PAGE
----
As investors, not speculators, we view stocks as businesses. We want to benefit from the cash it distributes and its ultimate value. Conversely, if we were speculators, we would view stocks as scraps of paper to be traded.
We look for a strong competitive position in its market, attractive economics, such as high margins and high returns on equity, a strong balance sheet and a management team that thinks and performs like owners. High quality businesses are attractive because their intrinsic value tends to grow with low volatility through time, and they’re not dependent on the capital markets to fund their businesses.
Warren Buffett calls this his “circle of competence.” Our portfolio tends to favor companies in the consumer, energy, financial, and service industries — areas we understand thoroughly. Because we do not possess scientific expertise, we shy away from companies that make a heavy investment in research and development. As we gain experience or bring analysts on board in these areas, this may change. Currently, we limit ourselves to reduce risk.
Growing businesses have more strategic options; the market places a high discount rate on expected growth beyond the next calendar year, and the after-tax return potential of a growth stock is higher because you can hold a growth stock for multiple years, resulting in a low turnover strategy and lower taxes. However, the risk with growing businesses is other investors prefer growth as well and can drive valuations too high.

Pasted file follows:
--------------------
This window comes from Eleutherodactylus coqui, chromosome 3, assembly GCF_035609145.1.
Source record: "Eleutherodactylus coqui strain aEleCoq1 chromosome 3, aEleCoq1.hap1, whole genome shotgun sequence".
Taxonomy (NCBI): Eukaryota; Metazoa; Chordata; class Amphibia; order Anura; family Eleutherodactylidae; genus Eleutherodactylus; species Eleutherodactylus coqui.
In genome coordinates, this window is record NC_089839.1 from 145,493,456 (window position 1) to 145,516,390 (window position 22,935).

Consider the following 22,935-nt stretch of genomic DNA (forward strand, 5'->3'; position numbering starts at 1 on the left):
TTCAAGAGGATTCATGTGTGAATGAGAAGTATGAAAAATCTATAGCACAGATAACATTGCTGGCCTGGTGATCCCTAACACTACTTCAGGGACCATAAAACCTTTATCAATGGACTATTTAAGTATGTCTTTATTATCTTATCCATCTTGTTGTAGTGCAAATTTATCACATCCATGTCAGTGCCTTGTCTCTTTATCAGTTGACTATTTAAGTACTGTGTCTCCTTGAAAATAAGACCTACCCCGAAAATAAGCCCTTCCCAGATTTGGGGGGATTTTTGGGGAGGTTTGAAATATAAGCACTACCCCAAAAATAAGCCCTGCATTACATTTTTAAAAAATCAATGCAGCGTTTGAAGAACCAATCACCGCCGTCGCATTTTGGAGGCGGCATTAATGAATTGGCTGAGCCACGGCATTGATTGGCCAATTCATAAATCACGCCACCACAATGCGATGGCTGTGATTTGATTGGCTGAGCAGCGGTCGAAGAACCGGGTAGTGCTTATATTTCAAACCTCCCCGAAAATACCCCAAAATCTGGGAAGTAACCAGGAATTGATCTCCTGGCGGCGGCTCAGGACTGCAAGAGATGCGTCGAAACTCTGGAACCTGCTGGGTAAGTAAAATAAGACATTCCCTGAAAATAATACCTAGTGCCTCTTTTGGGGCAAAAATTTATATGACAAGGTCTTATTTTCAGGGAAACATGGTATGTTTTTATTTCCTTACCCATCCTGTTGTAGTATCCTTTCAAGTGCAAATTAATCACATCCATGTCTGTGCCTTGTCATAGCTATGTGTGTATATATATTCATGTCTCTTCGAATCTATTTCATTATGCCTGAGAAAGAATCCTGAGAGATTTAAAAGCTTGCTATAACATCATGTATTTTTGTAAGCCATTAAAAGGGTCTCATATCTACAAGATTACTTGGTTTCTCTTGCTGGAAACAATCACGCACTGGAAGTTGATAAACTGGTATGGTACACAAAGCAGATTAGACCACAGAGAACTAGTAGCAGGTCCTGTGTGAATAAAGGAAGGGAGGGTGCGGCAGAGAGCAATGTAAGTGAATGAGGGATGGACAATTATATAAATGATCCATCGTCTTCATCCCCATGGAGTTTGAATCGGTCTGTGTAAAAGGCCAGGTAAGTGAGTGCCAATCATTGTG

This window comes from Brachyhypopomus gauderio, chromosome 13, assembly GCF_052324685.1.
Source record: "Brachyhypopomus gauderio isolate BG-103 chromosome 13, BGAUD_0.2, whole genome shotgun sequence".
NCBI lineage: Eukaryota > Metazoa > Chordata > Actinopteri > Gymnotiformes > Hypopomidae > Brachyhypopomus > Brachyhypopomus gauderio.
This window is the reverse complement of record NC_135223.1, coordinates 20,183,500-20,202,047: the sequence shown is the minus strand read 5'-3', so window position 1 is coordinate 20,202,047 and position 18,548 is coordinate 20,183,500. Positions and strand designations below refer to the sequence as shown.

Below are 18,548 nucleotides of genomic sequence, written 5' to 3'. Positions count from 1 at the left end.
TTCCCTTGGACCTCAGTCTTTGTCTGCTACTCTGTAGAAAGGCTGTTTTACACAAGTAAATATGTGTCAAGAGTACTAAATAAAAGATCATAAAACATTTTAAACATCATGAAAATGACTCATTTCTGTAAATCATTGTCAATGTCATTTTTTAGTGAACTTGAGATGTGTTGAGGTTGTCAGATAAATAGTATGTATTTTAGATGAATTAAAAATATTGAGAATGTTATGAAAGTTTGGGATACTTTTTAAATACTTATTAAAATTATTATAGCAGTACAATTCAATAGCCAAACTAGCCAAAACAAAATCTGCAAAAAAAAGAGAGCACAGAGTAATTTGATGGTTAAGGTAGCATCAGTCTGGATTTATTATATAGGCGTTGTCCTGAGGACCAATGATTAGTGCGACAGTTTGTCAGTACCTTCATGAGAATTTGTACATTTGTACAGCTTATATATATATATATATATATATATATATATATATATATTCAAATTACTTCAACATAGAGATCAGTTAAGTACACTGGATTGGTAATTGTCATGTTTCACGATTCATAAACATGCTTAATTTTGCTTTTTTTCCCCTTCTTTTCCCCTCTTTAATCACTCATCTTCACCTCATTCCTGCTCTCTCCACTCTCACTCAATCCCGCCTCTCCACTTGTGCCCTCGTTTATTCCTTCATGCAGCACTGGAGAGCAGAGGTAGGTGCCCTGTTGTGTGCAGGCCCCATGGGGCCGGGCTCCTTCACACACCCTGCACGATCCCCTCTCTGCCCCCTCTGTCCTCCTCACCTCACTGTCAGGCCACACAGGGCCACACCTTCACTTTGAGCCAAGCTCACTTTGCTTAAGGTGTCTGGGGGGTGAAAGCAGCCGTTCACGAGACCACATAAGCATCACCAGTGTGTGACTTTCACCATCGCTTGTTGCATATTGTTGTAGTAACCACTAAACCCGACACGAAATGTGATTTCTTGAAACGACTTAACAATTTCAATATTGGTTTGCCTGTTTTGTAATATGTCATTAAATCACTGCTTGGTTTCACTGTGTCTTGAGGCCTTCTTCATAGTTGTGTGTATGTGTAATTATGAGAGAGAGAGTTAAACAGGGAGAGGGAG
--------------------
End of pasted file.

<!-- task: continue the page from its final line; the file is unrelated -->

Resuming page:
The intrinsic value of the business is the sum of all its future cash flows. Ultimately, stock prices converge to the intrinsic value of the business. Our team considers most stocks are either fairly priced or slightly overvalued compared to their intrinsic value. Recognizing our assessment of intrinsic value could be incorrect or may decline, we buy stocks with a “margin of safety” or at a “discount to intrinsic value” to protect ourselves.
We find our best ideas in small cap stocks because they suffer from a lack of research coverage by Wall Street, and a lack of liquidity, keeping some large investors away. We believe we can continue to find many high quality businesses at attractive valuations in the small cap area.
We see regular opportunities in stocks related to corporate events such as spin-offs, initial public offerings, bankruptcy exits, rights offerings, and buyback programs. We believe these opportunities exist because institutional factors cause large investors to ignore these opportunities.
A portfolio approaching a 100-plus holdings loses the benefit of active management.
Often, the market adjusts to changes in a company’s business before we do. When stocks experience negative moves, it is often better to exit the position and reassess our investment thesis.
For most investors, multi-year after-tax returns are more important than single year pre-tax returns. We prefer to hold investments in our portfolio companies for a period of years to allow the management teams to compound the strong economics of the business.